Trump responds to Russia-Ukraine crisis, saying: 'I don't like what is happening either way'

'Putin is watching Washington’s response carefully. He is taking the measure of Trump’s likely lack of interest in Ukraine,' expert says

Chris Baynes
Tuesday 27 November 2018 08:55 EST
Donald Trump Ukraine imposing martial law: 'we do not like what's happening'

Donald Trump has avoided singling out Russia over its aggression against Ukraine, implying both countries were to blame for increased tensions around the Crimean peninsula.

In his first comments since Moscow’s forces shot at and seized three of Kiev’s navy vessels, the US president said: “We do not like what’s happening either way. We don’t like what’s happening, and hopefully it will get straightened out.”

He added: “I know Europe is not thrilled; they’re working on it too. We’re all working on it together.”

Speaking to reporters outside the White House before embarking on a campaign trip to Mississippi, Mr Trump was asked for “a response to Russia firing on the Ukraine”.

He replied: “Not good. We’re not happy about it at all. Not at all. We’ve let our position be known, and we’re not happy about it.”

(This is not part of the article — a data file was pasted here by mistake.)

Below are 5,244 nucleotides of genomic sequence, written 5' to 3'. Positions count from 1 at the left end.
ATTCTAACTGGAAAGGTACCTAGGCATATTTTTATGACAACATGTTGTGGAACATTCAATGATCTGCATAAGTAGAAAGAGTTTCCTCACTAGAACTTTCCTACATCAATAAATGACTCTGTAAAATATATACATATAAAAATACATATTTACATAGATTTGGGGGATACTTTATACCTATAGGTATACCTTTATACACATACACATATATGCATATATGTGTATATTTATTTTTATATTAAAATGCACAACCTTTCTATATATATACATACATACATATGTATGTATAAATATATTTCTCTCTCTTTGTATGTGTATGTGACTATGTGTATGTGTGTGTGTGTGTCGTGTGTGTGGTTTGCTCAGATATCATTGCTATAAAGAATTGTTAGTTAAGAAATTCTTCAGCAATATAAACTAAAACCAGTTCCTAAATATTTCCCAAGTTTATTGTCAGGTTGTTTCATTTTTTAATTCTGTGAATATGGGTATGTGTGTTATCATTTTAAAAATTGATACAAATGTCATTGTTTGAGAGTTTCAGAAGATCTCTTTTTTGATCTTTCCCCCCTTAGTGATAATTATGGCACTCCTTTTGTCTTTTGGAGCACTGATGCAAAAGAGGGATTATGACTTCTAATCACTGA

Russia’s coastguard opened fire on two Ukrainian artillery boats and a tug in the Black Sea before seizing the vessels on Sunday.

Two of the boats were damaged and six crew were injured, according to Kiev. Moscow claimed the vessels had made an unauthorised passage through its waters, a claim seemingly undermined by distress signals sent one of the Ukrainian boats 1km outside of Russia’s waters.

On Monday, Ukranian president Petro Poroshenko announced 30 days of martial law in parts of the country, warning of the “extremely serious” threat of a land invasion. Critics said he was was looking to shore up support ahead of elections next year.

World leaders including Theresa May and German chancellor Angela Merkel quickly expressed grave concern Russia's seizure of the Ukranian vessels. The UK prime minister condemned Russia’s “act of aggression”, while British foreign secretary Jeremy Hunt said Moscow had shown “contempt for international norms and Ukrainian sovereignty”.

Mr Trump’s more muted response came more than 24 hours later.

Mark David Simakovsky, a senior fellow at the Atlantic Council's Eurasia Centre, said Vladimir Putin would be "watching Washington’s response carefully".

He said the Russian president would be "taking the measure of Trump’s likely lack of interest in Ukraine" ahead of the G20 summit later this week in Argentina, where where the two leaders are set to meet.

Nikki Haley, the US ambassador to the United Nations, was more outspoken about Russia's aggression, which she denounced as an "outrageous" and “reckless" escalation of tensions over Crimea.

She added: “In the name of international peace and security, Russia must immediately cease its unlawful conduct and respect the navigational rights and freedoms of all states.”

Ms Haley is to leave her post in January.

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